, 699 (151 SE 349
); Hannah v. Kenny, 210 Ga. 824 (83 SE2d 1)
In this case, however, the defendant was not a purchaser of a lot in the Peachtree Hills subdivision. He acquired no title to Junction Avenue. Mayor &c. of Forsyth v. Hooks, 182 Ga. 78 (184 SE 724). Therefore, when the defendant erected a fence to the middle of Junction Avenue, he was a mere trespasser and the plaintiff by reason of her prior possession alone was entitled to eject him.
"A plaintiff in ejectment may recover the premises in dispute upon his prior possession alone, against one who subsequently acquires possession of the land by mere entry and without any lawful right whatever." Code 33-102.
"Prior possession is some evidence of title, and is sufficient as a basis for recovery of possession as against a trespasser. Ordinarily it is not necessary to anticipate the defense, and where the plaintiff relies on possession he need not aver that defendant is a trespasser, but evidence of prior possession alone is sufficient to put the defendant on proof that he has a better title than that of the plaintiff." Horton v. Murden, 117 Ga. 72 (6, 7) (43 SE 786); Terrell v. Gould, 168 Ga. 607 (148 SE 515). "The defendant may defend by showing that he holds under the plaintiff, and that at the time he (the defendant), or those through whom he intermediately claims, acquired the possession, or subsequently, the plaintiff transmitted the title or gave up his right of entry for a period which had not expired at the beginning of the suit; or by showing that he (the defendant), or those under whom he claims, were justified in taking the possession from the plaintiff by reason of having legal title and right of entry; or that he entered peaceably, with lawful or equitable right to do so; or that he or those under whom he claims were in possession at a time prior to the beginning of the plaintiff's possession. The defendant cannot successfully defend by showing merely that the plaintiff did not in fact have title, or by setting up outstanding title in a third person, unless he connects himself with that title." Powell on Actions for Land, 301, p. 354; Chandler v. Raney, 201 Ga. 544, 547 (40 SE2d 661); Moss v. Chappell, 126 Ga. 196, 201 (54 SE 968, 11 LRA (NS) 398).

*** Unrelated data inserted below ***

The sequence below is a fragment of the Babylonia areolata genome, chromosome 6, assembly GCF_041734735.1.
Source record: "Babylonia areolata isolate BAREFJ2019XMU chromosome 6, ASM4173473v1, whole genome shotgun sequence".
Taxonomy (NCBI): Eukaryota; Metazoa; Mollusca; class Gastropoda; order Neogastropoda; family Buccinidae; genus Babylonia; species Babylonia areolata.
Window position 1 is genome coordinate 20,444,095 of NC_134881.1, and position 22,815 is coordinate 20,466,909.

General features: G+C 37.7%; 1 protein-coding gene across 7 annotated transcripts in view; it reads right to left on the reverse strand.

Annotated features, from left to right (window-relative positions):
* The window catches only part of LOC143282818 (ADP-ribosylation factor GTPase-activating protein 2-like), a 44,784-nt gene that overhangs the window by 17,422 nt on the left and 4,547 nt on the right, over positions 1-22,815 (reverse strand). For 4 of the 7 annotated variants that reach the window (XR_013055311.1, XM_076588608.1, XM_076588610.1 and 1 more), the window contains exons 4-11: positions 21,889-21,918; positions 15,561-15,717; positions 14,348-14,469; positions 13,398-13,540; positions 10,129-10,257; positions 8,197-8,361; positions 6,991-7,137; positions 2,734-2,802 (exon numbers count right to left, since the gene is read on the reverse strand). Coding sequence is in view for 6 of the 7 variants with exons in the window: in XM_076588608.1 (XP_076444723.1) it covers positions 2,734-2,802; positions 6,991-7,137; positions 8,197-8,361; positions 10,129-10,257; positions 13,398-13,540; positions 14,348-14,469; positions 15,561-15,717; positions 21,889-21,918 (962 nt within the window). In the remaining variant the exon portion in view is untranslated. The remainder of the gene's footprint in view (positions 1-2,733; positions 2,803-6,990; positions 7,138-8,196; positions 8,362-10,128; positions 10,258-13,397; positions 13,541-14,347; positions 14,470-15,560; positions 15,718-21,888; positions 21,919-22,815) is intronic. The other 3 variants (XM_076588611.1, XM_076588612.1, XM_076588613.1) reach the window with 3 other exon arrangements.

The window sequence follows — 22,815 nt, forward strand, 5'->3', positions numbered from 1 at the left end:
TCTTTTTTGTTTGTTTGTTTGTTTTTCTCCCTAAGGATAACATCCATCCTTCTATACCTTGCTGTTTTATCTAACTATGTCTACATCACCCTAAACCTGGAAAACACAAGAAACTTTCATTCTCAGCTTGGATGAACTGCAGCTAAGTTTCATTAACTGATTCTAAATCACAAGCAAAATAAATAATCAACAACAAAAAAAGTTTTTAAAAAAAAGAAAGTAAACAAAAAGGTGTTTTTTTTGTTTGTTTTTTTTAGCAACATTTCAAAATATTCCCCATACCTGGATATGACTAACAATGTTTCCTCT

The designation of Junction Avenue on the 1894 plat does not alter this conclusion. The plat shows that all of Junction Avenue was included with Lot No. 6. There is no evidence that the street was ever opened, used, or its dedication accepted. Furthermore, the title in the fee in Junction Avenue was acquired by the common grantor's purchase of Lots 2 and 6 as shown on the 1894 subdivision plat and was expressly conveyed out of the common grantor to the American Securities Company (predecessor in title of the plaintiff) when the deed described Lot No 6 and included therein all of Junction Avenue.
It follows that the general grounds of the motion for new trial are without merit.
William H. Barber, Edward D. Wheeler, for appellant.